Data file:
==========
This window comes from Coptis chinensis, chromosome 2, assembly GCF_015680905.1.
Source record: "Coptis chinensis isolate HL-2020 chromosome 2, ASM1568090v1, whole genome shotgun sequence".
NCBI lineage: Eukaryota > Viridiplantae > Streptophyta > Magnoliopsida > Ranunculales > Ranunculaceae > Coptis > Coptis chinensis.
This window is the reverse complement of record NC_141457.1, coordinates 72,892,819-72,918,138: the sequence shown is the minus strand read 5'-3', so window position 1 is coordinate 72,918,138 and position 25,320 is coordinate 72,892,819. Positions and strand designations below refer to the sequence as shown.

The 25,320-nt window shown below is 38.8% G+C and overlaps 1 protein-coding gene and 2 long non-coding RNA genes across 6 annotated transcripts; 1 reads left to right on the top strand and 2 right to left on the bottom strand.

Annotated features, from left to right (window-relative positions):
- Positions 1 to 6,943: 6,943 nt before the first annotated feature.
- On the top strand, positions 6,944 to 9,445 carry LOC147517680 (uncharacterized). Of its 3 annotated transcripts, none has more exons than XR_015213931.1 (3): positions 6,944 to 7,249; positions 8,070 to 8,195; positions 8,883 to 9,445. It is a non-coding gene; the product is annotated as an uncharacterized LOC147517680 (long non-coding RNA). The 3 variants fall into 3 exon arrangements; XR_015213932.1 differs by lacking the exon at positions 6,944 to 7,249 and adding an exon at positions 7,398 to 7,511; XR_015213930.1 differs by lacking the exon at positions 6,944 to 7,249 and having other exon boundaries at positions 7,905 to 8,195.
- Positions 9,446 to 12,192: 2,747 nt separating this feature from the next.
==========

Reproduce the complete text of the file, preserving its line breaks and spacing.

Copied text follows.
This window comes from Coptis chinensis, chromosome 2, assembly GCF_015680905.1.
Source record: "Coptis chinensis isolate HL-2020 chromosome 2, ASM1568090v1, whole genome shotgun sequence".
NCBI lineage: Eukaryota > Viridiplantae > Streptophyta > Magnoliopsida > Ranunculales > Ranunculaceae > Coptis > Coptis chinensis.
This window is the reverse complement of record NC_141457.1, coordinates 72,892,819-72,918,138: the sequence shown is the minus strand read 5'-3', so window position 1 is coordinate 72,918,138 and position 25,320 is coordinate 72,892,819. Positions and strand designations below refer to the sequence as shown.

The 25,320-nt window shown below is 38.8% G+C and overlaps 1 protein-coding gene and 2 long non-coding RNA genes across 6 annotated transcripts; 1 reads left to right on the top strand and 2 right to left on the bottom strand.

Annotated features, from left to right (window-relative positions):
- Positions 1 to 6,943: 6,943 nt before the first annotated feature.
- On the top strand, positions 6,944 to 9,445 carry LOC147517680 (uncharacterized). Of its 3 annotated transcripts, none has more exons than XR_015213931.1 (3): positions 6,944 to 7,249; positions 8,070 to 8,195; positions 8,883 to 9,445. It is a non-coding gene; the product is annotated as an uncharacterized LOC147517680 (long non-coding RNA). The 3 variants fall into 3 exon arrangements; XR_015213932.1 differs by lacking the exon at positions 6,944 to 7,249 and adding an exon at positions 7,398 to 7,511; XR_015213930.1 differs by lacking the exon at positions 6,944 to 7,249 and having other exon boundaries at positions 7,905 to 8,195.
- Positions 9,446 to 12,192: 2,747 nt separating this feature from the next.